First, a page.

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July 18, 2012
The Cartel Created This Mess, Deliberately
If you were still in doubt about how we got into the current Copyright Wars mess after reading Drew Wilson's research on file sharing
then perhaps the work done by Professor Michael Carrier (Rutgers Law) will help.
Professor Carrier has published an extensive (63-page) report that you can download from SSRN on the last decade's worth of malfeasance by the Cartel. Wilson's work was a meta-analysis of several studies published by various other authors over many years. By contrast, Carrier's paper is based on 31 extensive 1:1 interviews with people who were in charge of things like the RIAA and various companies that tried to make headway in the digital music marketplace. Carrier's work is original, and far wider in scope than anything else I'm aware of.
Carrier's conclusion isn't likely to surprise anyone who has been reading this blog for a while, but it's worth quoting here:
The Napster decision reduced innovation and [...] led to a venture capital “wasteland.” The article also explains why the record labels reacted so sluggishly to the distribution of digital music. It points to retailers, lawyers, bonuses, and (consistent with the “Innovator’s Dilemma”) an emphasis on the short term and preservation of existing business models.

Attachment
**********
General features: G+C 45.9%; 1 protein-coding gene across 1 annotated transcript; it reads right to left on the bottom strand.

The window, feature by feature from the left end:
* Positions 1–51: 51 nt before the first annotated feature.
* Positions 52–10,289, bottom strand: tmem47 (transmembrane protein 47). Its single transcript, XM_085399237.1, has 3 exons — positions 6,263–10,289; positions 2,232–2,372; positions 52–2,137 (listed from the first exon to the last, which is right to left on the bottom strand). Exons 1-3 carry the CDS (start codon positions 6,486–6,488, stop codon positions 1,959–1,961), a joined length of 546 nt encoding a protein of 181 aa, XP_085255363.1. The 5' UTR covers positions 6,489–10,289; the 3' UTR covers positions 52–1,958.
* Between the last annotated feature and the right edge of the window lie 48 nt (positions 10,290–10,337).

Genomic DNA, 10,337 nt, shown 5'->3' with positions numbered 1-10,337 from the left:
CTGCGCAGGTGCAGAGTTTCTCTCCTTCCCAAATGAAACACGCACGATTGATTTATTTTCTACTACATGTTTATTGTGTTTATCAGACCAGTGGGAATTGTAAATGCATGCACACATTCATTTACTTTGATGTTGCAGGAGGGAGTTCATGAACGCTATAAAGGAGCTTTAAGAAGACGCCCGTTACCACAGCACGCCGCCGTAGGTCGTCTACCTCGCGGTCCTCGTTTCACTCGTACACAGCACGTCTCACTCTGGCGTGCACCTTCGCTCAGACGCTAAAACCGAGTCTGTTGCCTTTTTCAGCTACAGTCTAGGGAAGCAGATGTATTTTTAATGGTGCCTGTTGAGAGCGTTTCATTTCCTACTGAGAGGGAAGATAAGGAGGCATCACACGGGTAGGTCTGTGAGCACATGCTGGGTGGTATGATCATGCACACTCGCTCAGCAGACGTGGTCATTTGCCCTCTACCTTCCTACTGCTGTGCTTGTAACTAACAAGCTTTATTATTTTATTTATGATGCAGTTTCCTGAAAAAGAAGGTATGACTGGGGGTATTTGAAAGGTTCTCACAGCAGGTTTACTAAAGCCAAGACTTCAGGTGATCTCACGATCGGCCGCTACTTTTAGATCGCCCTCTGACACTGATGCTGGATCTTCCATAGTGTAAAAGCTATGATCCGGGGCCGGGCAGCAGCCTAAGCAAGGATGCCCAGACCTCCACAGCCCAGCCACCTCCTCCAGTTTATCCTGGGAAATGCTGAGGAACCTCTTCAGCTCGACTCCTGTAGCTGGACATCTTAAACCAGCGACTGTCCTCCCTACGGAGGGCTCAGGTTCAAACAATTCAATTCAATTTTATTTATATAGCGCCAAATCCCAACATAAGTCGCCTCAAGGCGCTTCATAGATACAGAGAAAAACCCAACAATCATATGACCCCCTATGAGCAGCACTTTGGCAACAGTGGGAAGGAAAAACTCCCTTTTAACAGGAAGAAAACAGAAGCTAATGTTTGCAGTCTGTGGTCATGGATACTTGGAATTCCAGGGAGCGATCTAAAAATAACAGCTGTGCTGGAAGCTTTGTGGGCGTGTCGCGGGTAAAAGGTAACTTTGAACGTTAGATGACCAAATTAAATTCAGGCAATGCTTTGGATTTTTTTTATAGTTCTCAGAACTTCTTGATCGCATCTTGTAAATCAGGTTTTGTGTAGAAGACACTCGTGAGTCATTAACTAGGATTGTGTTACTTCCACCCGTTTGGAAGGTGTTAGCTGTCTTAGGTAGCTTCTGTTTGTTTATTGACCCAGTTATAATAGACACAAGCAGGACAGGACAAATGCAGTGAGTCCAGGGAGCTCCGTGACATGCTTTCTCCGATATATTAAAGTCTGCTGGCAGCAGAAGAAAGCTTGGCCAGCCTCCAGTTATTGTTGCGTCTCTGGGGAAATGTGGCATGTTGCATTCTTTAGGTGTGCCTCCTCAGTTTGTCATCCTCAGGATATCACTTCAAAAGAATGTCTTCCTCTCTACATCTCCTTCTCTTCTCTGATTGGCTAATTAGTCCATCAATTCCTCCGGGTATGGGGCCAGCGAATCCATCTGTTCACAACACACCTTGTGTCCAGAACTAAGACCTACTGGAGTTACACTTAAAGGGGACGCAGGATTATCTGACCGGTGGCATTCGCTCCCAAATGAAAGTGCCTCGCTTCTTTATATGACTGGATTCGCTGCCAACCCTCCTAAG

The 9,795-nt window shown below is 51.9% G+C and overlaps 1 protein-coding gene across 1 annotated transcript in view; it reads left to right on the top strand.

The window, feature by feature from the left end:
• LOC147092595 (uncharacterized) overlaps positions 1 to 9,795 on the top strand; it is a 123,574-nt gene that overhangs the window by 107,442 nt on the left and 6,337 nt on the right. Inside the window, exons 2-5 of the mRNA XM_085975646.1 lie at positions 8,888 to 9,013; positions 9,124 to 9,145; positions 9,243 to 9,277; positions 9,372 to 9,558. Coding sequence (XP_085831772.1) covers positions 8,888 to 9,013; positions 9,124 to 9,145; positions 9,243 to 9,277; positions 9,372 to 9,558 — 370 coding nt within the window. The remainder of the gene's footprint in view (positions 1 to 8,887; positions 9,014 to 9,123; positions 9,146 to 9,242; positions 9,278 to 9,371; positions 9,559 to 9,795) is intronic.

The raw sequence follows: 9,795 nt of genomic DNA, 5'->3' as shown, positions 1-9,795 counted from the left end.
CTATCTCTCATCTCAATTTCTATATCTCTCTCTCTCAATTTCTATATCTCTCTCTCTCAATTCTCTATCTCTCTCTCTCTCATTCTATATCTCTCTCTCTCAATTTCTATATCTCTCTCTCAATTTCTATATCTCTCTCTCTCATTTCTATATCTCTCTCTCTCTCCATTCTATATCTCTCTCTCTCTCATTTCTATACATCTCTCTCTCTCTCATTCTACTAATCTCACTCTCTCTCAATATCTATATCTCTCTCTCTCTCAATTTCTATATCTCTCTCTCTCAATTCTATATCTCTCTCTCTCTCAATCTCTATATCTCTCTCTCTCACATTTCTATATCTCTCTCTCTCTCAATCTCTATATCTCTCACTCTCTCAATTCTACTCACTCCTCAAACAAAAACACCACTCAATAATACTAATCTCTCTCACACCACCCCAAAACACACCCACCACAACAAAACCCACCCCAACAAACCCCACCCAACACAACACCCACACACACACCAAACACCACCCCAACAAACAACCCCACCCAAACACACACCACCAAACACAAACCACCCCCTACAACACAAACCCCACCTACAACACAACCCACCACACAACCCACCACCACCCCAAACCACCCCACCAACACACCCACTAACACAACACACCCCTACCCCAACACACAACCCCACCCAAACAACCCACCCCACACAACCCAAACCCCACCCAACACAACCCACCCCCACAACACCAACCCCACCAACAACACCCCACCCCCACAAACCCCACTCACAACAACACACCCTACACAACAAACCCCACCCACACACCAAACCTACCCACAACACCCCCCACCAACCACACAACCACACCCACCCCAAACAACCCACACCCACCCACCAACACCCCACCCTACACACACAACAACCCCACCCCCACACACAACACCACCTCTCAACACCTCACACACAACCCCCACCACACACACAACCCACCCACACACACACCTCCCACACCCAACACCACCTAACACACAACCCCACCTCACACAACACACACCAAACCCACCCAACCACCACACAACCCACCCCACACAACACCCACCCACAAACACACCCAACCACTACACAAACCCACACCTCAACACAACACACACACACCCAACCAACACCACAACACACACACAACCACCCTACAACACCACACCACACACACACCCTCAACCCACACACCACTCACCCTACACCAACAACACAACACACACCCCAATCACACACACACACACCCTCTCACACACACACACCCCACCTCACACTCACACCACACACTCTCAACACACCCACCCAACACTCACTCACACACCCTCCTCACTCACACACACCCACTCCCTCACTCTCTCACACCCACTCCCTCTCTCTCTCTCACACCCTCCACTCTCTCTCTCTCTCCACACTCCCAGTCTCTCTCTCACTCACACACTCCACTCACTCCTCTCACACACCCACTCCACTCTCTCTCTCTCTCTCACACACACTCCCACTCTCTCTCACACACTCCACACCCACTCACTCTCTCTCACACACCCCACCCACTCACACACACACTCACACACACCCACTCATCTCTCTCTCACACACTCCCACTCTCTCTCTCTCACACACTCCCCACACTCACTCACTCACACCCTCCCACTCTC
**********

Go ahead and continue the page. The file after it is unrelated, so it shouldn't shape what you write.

In painful detail the article describes how the Cartel's scorched-earth litigation strategy managed to bleed or destroy every company that tried to create a legal venture in digital music. As a result, illegal ventures flourished to fill the void. By refusing everything that came along, up to and including full control and a blank check, the Cartel built a legal Maginot Line around which content freely flowed. And in typical Cartel-style behavior, the established music industry threatened, blackmailed, and extorted everything it set its sights on.
I wonder if David Lowery and the others who bemoan the current environment are paying attention. The Cartel may not be directly to blame for any individual's decision to get 11,000 illegal copies of songs, but they certainly are to blame for creating an environment in which nobody (before Apple) could make it routine and easy to acquire those tracks legally. Sadly I don't see any respite coming in the Cartel's self-destructive policies.
(h/t Boingboing and Torrentfreak for the original pointers.)
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